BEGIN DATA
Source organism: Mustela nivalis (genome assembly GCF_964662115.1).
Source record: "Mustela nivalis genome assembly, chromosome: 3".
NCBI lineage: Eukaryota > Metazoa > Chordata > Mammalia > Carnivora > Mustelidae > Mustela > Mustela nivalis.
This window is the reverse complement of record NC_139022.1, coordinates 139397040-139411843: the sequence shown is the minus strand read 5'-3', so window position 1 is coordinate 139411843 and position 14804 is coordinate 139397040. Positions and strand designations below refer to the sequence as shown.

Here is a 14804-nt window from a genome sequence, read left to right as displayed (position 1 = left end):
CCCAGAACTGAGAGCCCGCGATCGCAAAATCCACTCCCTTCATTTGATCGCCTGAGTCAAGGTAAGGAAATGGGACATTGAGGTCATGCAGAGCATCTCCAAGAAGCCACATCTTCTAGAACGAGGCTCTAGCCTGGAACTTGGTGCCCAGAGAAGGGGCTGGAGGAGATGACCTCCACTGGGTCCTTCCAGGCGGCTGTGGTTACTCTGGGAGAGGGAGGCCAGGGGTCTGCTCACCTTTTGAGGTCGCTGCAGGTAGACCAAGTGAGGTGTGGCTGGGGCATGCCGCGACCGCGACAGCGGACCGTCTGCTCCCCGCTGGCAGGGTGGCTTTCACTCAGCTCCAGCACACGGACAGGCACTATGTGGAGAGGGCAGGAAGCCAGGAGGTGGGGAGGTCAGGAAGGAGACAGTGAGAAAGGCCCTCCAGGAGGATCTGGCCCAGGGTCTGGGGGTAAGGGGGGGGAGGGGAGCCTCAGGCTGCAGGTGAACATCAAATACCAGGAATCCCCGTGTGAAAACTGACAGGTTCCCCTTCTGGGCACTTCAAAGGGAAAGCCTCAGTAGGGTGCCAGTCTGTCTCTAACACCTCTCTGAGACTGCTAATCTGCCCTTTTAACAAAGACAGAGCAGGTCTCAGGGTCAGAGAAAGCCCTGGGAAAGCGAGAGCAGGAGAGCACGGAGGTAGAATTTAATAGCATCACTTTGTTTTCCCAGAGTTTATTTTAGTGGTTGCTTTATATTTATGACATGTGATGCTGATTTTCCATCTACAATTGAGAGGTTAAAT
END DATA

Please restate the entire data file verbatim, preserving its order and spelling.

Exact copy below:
Source organism: Mustela nivalis (genome assembly GCF_964662115.1).
Source record: "Mustela nivalis genome assembly, chromosome: 3".
NCBI lineage: Eukaryota > Metazoa > Chordata > Mammalia > Carnivora > Mustelidae > Mustela > Mustela nivalis.
This window is the reverse complement of record NC_139022.1, coordinates 139397040-139411843: the sequence shown is the minus strand read 5'-3', so window position 1 is coordinate 139411843 and position 14804 is coordinate 139397040. Positions and strand designations below refer to the sequence as shown.

Here is a 14804-nt window from a genome sequence, read left to right as displayed (position 1 = left end):
CCCAGAACTGAGAGCCCGCGATCGCAAAATCCACTCCCTTCATTTGATCGCCTGAGTCAAGGTAAGGAAATGGGACATTGAGGTCATGCAGAGCATCTCCAAGAAGCCACATCTTCTAGAACGAGGCTCTAGCCTGGAACTTGGTGCCCAGAGAAGGGGCTGGAGGAGATGACCTCCACTGGGTCCTTCCAGGCGGCTGTGGTTACTCTGGGAGAGGGAGGCCAGGGGTCTGCTCACCTTTTGAGGTCGCTGCAGGTAGACCAAGTGAGGTGTGGCTGGGGCATGCCGCGACCGCGACAGCGGACCGTCTGCTCCCCGCTGGCAGGGTGGCTTTCACTCAGCTCCAGCACACGGACAGGCACTATGTGGAGAGGGCAGGAAGCCAGGAGGTGGGGAGGTCAGGAAGGAGACAGTGAGAAAGGCCCTCCAGGAGGATCTGGCCCAGGGTCTGGGGGTAAGGGGGGGGAGGGGAGCCTCAGGCTGCAGGTGAACATCAAATACCAGGAATCCCCGTGTGAAAACTGACAGGTTCCCCTTCTGGGCACTTCAAAGGGAAAGCCTCAGTAGGGTGCCAGTCTGTCTCTAACACCTCTCTGAGACTGCTAATCTGCCCTTTTAACAAAGACAGAGCAGGTCTCAGGGTCAGAGAAAGCCCTGGGAAAGCGAGAGCAGGAGAGCACGGAGGTAGAATTTAATAGCATCACTTTGTTTTCCCAGAGTTTATTTTAGTGGTTGCTTTATATTTATGACATGTGATGCTGATTTTCCATCTACAATTGAGAGGTTAAAT